As baseball lumbers toward instant replay, will something be lost?

Baseball, a pastoral sport long resistant to change, is now embracing instant replay, pitting what critics call the ever-encroaching dominance of technology against the game's 'human element.'

Brian Blanco/Reuters
A major-league baseball player throws a ball at a game in St. Petersburg, Florida, Friday.

Baseball has long been a game of spit-flying arguments.

And among these, none are more fun than those about an umpire’s call. Think of Lou Piniella’s tomato-red-faced tirades, or Earl Weaver’s conniptions on the field. Look in the stands: everyone’s laughing and cheering (or in conniptions of their own.)

Of course, disputed calls are part of baseball lore. Jackie Robinson’s successful steal of home in Game One of the 1955 World Series still prompts arm-flailing debates, and Cardinal fans still flare shades of red when discussing Don Denkinger’s blown call in Game 6 of the 1985 World Series, with the Cardinals 3 outs away from being champs. They lost Game 7, and the series.

But the pastoral sport, long resistant to technology and change, is now embracing instant replay with open gloves.

Calling it a historic moment, Commissioner Bud Selig announced Thursday that Major League Baseball will revamp its modest replay rules next year, expanding the number of plays subject to review and, for the first time, giving managers the ability to challenge umpire’s calls.

“It’s not rocket science – get it right,” Mr. Denkinger told Time magazine from his home in Waterloo, Iowa. “It’s not going to change the momentum of the game. If it’s set up properly, it will be the greatest thing to happen to Major League Baseball.”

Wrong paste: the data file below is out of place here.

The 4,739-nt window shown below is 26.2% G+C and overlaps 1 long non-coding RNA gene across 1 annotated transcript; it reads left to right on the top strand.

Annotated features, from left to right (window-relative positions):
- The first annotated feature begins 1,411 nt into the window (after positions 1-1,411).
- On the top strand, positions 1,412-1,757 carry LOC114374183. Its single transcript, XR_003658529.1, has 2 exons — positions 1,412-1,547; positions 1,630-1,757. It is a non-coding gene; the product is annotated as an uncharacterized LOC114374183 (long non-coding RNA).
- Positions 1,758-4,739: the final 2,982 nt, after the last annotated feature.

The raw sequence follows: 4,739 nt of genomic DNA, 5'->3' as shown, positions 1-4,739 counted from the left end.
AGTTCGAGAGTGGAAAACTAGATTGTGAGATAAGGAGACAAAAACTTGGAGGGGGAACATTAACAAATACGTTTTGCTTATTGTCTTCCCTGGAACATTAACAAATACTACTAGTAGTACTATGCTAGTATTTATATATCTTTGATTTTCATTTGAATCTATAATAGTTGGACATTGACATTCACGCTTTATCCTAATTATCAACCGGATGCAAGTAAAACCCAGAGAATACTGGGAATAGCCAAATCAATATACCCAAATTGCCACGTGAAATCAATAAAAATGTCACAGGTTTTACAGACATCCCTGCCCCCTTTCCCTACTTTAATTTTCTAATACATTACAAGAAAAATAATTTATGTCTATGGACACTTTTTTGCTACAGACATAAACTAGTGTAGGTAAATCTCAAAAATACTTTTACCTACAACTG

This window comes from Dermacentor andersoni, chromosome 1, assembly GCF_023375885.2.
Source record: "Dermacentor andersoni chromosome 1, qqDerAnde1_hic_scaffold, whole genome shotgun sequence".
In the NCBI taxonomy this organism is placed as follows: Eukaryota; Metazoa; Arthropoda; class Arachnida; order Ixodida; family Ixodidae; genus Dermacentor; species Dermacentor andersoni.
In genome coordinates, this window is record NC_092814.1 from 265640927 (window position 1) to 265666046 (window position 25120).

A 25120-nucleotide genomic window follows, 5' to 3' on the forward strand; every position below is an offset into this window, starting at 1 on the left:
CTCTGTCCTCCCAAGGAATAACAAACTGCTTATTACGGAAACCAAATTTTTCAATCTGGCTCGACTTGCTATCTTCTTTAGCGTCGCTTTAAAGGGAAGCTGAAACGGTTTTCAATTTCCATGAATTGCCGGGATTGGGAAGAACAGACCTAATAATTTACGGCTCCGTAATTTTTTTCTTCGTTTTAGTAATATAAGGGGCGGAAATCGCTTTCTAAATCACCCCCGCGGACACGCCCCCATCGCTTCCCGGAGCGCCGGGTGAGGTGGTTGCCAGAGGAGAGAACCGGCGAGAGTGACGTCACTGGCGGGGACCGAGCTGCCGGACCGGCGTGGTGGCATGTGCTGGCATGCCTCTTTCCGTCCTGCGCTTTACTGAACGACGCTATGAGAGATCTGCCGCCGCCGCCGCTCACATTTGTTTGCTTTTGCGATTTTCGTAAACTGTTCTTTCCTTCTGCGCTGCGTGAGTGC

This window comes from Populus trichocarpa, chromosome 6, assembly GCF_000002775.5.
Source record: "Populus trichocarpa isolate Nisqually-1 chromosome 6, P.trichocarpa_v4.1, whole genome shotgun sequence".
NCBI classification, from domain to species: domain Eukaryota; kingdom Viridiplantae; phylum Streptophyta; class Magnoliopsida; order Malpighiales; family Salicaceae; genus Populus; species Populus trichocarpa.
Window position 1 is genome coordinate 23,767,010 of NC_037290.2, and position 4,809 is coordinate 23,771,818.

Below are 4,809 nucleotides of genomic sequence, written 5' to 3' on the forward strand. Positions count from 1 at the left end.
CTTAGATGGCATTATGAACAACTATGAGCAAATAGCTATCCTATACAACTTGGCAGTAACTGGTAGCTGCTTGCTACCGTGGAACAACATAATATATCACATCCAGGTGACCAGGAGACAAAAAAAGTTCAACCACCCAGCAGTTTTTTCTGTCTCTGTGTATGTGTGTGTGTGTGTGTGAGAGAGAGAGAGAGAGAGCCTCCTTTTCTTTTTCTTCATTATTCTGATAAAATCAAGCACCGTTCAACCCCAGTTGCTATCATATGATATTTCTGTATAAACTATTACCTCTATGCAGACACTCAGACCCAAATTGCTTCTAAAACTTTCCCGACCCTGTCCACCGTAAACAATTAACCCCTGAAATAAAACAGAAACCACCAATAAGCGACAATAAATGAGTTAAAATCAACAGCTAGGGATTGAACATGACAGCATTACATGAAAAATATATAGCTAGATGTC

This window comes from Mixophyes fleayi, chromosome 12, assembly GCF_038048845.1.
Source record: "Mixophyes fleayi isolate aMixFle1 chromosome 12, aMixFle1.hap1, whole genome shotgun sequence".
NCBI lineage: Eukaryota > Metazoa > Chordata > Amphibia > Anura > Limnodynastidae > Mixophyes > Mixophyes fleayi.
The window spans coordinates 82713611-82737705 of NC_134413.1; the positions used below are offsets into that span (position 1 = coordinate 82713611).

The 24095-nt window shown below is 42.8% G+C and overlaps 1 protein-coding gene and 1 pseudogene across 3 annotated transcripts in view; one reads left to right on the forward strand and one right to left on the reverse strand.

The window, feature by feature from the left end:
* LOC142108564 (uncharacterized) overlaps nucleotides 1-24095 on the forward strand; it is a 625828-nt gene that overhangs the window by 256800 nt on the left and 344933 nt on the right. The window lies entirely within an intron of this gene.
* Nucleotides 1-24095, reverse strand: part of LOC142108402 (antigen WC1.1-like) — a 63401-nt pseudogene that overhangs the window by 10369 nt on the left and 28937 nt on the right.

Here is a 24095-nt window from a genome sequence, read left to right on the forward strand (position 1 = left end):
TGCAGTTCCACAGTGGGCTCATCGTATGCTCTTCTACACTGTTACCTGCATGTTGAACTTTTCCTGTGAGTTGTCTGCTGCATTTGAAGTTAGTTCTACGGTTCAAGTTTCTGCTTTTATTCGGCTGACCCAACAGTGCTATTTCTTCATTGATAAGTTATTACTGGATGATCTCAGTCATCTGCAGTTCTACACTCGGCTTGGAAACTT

It may not be rocket science, but baseball’s slow emergence from its luddite impulses – it hasn’t even entered the iron age as it still insists on wooden bats – says as much about the deep tensions and ambivalences in modern life as it does about wanting to get a call right.

Critics of instant replay call it the clash between the ever-encroaching dominance of technology and what is vaguely called “the human element” of the game. On the one side are objectively gathered data: clean, precise, and ostensibly reliable and true. On the other side are the wild and unreliable vicissitudes of human passions.

“If you think there is a problem with brakes, do you make the airbags stronger or do you get the brakes fixed?” Tweeted Washington Nationals shortstop Ian Desmond Thursday. “To make it clear, I love the game the way it is right now. If people want a ‘perfect’ game, it's never going to happen in this sport.”

But baseball is hoping to eliminate botched calls and approach perfection with high definition images so precise and pure a viewer can practically smell the scene. It’s a human quest going back to when Galileo put a spyglass on steroids and made a telescope – an enhancement of human perception that made us understand the difference between what is true and what we wished were true.

Currently, MLB instant replay only helps determine where, or whether, a ball leaves the field of play, or whether a fan has interfered. Only the umpire crew chief can decide whether there’s a review, and if he does, he uses a special off-field console to watch the replays. The umpire can reverse the call if he sees “clear and convincing evidence” the call was botched.

Yet even here, umps can botch their calls again, and a host of managers have been ejected for arguing the reversals of replay review.

The new proposal – which must be approved by 75 percent of the owners, as well as both the players’ association and umpires ­– allows the manager to challenge a call, much like the red flags coaches throw in football now. A manager would be allowed one challenge in the first six innings and two more from the 7th inning on. If the play is overturned, the manager can keep his challenge.